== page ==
Pope and circumstance

So today we have a Pope retiring at 85—citing weariness of mind and body, an inability to keep the regimen of the Office—and every news outlet has used words like shocking: It has “shocked” the Catholic church, nay the world; a “bombshell,” say the lathered media.

pope-benedict-xviWell, if there was one thing about the Catholic church that perennially irritated, and sometimes embarrassed Fr. James, it was the pomp and circumstance of it’s administrative centre; the puff and opulence; the flaunt and extravagance of the Vatican.

But perceptions and proportions are curious things. And I too am shocked, but only in this sense: What shocks me is the song of a winter wren—such grandeur and volume, all out of proportion to the size of its body. Conversely, what we have here is a rather fat and flightless bird, a massive bejewelled body (I speak of the Vatican), squeaking out a bit of everyday news. To wit: a man has reached old age and retired.

Well, there’s the history of it we’re told (or as Fr. James occasioned, the histrionics of it). In this case we have someone swinging out on a six-hundred year old batting record. But really, is this not more habit than something holy? Had it not dawned on previous Popes that their advancing age may be restricting their quill-finger flourishes, their Pope-mobile mobility? This isn’t ageism, its logic.

Or maybe it’s better to look at this as Benedict belting one out of the park. For it’s been suggested that his unprecedented move may enable other Popes to gamely retire before they cross the divide. This is progress.

Perhaps you take me for a Catholic basher. This is hardly the case. Although not a Catholic—citing reasons parallel to Simon Weil’s—I have long ago fallen in love with the beauty of Catholic liturgy, the subsequent heart-comprehensibility of matter made sacred, space cleared for transcendent connection, revealing those thin places where God shines through. This, the lives of many Catholic saints and other reasons I’ve outlined here over time, keep me following in my own way. And yet, there is that shadow that always threatens to undo.

What would genuinely be a bombshell, is when the Vatican takes steps to diet, downsize, move into the suburbs. When the Pope moves into a parsonage, I will be shocked.

I will be shocked when the edifice gives way and the Church (you may insert here some of the mega-Protestant/Evangelical churches as well) begins to take itself less seriously, therefore enabling itself to take human-heart issues more seriously. Perhaps then it may even consider things like having women for priests.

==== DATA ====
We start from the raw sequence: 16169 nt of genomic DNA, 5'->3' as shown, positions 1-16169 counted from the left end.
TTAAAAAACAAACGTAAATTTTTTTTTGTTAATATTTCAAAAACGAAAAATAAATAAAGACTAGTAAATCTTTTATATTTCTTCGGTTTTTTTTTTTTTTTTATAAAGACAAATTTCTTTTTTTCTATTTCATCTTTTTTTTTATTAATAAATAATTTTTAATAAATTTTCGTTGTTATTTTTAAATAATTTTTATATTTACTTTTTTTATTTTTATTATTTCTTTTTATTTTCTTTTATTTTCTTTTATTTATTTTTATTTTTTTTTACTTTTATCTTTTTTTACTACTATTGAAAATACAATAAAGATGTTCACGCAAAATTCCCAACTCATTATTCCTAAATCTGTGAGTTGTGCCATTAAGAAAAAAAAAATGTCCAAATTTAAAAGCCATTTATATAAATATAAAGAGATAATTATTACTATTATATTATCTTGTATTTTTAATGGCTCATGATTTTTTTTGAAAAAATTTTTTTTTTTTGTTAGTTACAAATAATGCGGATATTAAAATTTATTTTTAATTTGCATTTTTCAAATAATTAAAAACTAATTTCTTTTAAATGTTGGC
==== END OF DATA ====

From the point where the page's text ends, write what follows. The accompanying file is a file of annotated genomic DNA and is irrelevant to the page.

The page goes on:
Only then will it discover lilies and sparrows again, only then will it learn to fly again. After all, it does claim to follow a vagrant.


  1. Thanks Ian. And of course your observation could be applied beyond the Catholic church. Catholics have a problem with ecclesiolatry, Protestants/Evangelicals have a problem with bibliolatry.

  2. “Protestants/Evangelicals have a problem with bibliolatry” is an interesting comment. I can’t think of anyone I know personally who has this problem yet I think you are referring to groups like the KJV-onlyists, snake-handlers, mega-churches, the Koran-burning pastor in Florida, and the Westboro Baptists. Correct me if I’m wrong.

  3. Ian, are you saying the Catholic church is guilty of idolizing their own traditions, and that you can’t think of any Protestants guilty of this?

  4. Thanks, Steve, insightful as it is entertaining. On institutions and systems – we create them in order to get things done, which they accomplish wonderfully, until they take over, and then we have to dismantle them. But after the dismantling comes another in its place, refreshing, new … until some time passes.

  5. Ian, obviously there are degrees here. But step back…consider that “sola scriptura” was the banner cry of all of Protestantism and think of the multitude, the continued proliferation of Christian denominations as a result.

  6. I’m saying I don’t personally know any KJV-onlyist, snake-handler, mega-church, Koran-burning or Westboro Baptist Protestants. “Sola Scriptura” is paradoxical because right there in the Bible it’s obvious that the written word is not the only way in which God is revealed to man. Therefore I reject Sola Scriptura.

    It sounds like Joseph “Emeritus Pope” Ratzinger just wanted to be free of papal responsibilities and have more time to read and meditate in his final years. He took a copy of Hans Urs von Balthasar’s “Theological Aesthetics: A Model for Post-Critical Biblical Interpretation” for some light reading.


    As for the goal of ridding Protestantism of denominations, it’s certainly been attempted in Canada. The result was the radically liberal United Church. If I took a theological survey, I’d probably have more in common with Roman Catholicism or Eastern Orthodoxy than the United Church.

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